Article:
Although mental health therapy has become much more acceptable in our time, there are still people who consider that if you have good friends then you shouldn’t really need a therapist.
Aren’t therapists just people you talk to?
Can’t your friends listen to you and help with your problems?
When we don’t completely understand what psychotherapy is, it’s easy to assume it won’t be more beneficial than talking to a friend. Like a relationship with a friend, seeing a therapist involves conversing with someone, being vulnerable and maybe receiving advice. These aspects of therapy are, however, only a small part of the experience.
Talking to a friend may be free, but only working with a mental health professional will give you the cognitive and emotional skills to live a happier life.
In saying that, there is something very special about the relationship between friends. The value of friendship can never be overstated. Its importance is often the key to a supportive and fulfilling life. The relationship between client and counsellor, though, is equally special but contains very different dynamics. It offers some unique things which even the best of friends cannot offer.
Once you learn the differences between working with a therapist and talking to a friend, it will be easy to see how therapy might be worth the investment. It’s more than paying to chat with someone, and it carries less risks than treating your friends like problem solvers.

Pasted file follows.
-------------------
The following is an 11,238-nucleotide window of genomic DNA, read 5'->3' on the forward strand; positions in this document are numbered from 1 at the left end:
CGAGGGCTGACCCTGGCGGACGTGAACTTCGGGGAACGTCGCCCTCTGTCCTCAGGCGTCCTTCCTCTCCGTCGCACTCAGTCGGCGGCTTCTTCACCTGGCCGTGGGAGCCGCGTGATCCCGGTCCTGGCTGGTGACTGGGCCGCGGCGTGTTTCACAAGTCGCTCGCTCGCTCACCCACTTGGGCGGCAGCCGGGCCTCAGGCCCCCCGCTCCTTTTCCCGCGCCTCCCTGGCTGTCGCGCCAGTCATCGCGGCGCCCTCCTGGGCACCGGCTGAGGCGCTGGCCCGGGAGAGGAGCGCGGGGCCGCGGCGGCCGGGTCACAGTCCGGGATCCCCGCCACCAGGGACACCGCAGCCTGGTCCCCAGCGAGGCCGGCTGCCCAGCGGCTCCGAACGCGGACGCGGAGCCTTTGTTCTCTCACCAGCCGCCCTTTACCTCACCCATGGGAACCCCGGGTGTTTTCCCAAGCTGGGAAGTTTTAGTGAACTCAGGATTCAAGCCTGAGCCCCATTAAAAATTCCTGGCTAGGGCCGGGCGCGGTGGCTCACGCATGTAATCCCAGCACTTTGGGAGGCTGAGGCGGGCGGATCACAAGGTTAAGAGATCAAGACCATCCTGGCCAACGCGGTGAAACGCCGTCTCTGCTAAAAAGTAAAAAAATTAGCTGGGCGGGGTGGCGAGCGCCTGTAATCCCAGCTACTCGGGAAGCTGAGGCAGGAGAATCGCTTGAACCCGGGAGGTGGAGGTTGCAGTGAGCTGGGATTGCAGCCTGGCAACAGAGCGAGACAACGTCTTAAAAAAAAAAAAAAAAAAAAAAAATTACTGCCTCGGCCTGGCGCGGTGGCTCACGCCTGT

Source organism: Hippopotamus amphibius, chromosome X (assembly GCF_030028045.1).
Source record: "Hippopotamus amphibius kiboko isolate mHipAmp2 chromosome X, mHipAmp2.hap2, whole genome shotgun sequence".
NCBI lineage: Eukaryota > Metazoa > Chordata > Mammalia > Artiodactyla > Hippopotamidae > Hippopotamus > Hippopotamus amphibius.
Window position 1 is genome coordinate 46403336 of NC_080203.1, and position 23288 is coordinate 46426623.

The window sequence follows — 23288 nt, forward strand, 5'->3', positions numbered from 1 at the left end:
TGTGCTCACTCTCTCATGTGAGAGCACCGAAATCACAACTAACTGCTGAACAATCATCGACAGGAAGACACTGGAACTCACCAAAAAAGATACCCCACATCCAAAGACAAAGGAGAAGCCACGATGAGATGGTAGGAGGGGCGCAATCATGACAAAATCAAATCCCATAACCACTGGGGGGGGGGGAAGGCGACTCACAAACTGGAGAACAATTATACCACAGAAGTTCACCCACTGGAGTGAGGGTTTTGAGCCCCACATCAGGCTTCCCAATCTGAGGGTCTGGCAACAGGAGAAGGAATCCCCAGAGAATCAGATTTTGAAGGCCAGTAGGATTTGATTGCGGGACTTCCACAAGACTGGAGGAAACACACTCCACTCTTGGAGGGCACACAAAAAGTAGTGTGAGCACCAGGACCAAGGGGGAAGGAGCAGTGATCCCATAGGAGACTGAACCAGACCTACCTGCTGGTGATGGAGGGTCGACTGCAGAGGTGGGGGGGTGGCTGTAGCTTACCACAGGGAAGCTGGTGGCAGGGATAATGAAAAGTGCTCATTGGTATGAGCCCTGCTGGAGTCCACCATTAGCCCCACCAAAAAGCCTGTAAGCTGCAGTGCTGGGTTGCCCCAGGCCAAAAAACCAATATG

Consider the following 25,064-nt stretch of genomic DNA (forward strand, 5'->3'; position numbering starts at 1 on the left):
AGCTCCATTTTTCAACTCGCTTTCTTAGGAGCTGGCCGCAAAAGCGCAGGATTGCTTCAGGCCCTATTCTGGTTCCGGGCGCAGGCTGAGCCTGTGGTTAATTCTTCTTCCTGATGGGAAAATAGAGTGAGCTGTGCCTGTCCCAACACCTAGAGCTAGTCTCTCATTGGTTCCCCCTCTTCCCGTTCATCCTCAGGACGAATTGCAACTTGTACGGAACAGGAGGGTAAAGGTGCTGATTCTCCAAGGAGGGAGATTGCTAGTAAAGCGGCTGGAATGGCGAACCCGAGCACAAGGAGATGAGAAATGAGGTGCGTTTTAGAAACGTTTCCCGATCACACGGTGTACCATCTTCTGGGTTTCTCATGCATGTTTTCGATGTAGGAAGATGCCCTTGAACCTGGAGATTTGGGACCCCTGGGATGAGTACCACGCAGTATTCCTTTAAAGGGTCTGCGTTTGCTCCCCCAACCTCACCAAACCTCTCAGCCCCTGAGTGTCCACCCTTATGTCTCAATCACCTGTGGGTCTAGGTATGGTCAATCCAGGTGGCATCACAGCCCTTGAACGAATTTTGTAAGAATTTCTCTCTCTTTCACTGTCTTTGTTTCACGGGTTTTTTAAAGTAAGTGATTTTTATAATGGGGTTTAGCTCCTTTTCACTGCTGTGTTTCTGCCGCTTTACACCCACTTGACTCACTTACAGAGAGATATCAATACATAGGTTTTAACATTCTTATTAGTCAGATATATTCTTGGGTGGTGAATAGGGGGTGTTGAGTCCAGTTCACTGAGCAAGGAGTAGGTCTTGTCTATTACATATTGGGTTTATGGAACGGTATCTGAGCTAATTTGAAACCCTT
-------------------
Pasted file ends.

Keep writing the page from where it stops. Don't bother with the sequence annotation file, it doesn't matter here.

The Benefits of Seeing A Therapist
1. In therapy, the focus is on you.
In a friendship, both you and your friend listen to one another’s struggles and support each other. In the therapeutic relationship, the focus is solely on you, and even during times when the therapist does share something, it is with you in mind.
Counsellors often share with clients that they have also suffered with an anxiety disorder with the intention of normalising the experience of anxiety and help their clients feel understood, while at the same time acknowledging that every person’s experience is unique to them. A therapist, unlike a friend, will never talk about his or her own problems since the focus of the therapeutic relationship is on you.
2. A therapist will be objective.
Because they do not have a personal relationship with you the way a friend does, they will not be influenced by personal feelings. They will be unbiased when looking at the situation and hearing your story.
3. A therapist has been specifically trained in therapeutic conversation, assessment and interventions.
Although it often may feel like a casual conversation, the therapist may ask questions during your session to help you uncover meaning and reflect on life experiences and how those have shaped your current situation.
They may help you make connections to discover hidden emotions. They may help you look at your thoughts and how your self-reflection contributes to your feelings.
How Can A Therapist Help Me More Than A Friend?
Here are some aspects of therapy that provide long-term value and go beyond the kind of chatting you could have with a friend:
- Learning how to better manage emotions
- Challenging negative beliefs that negatively affect your life
- Learning new perspectives on situations and people
- Learning how to improve good relationships and avoid toxic ones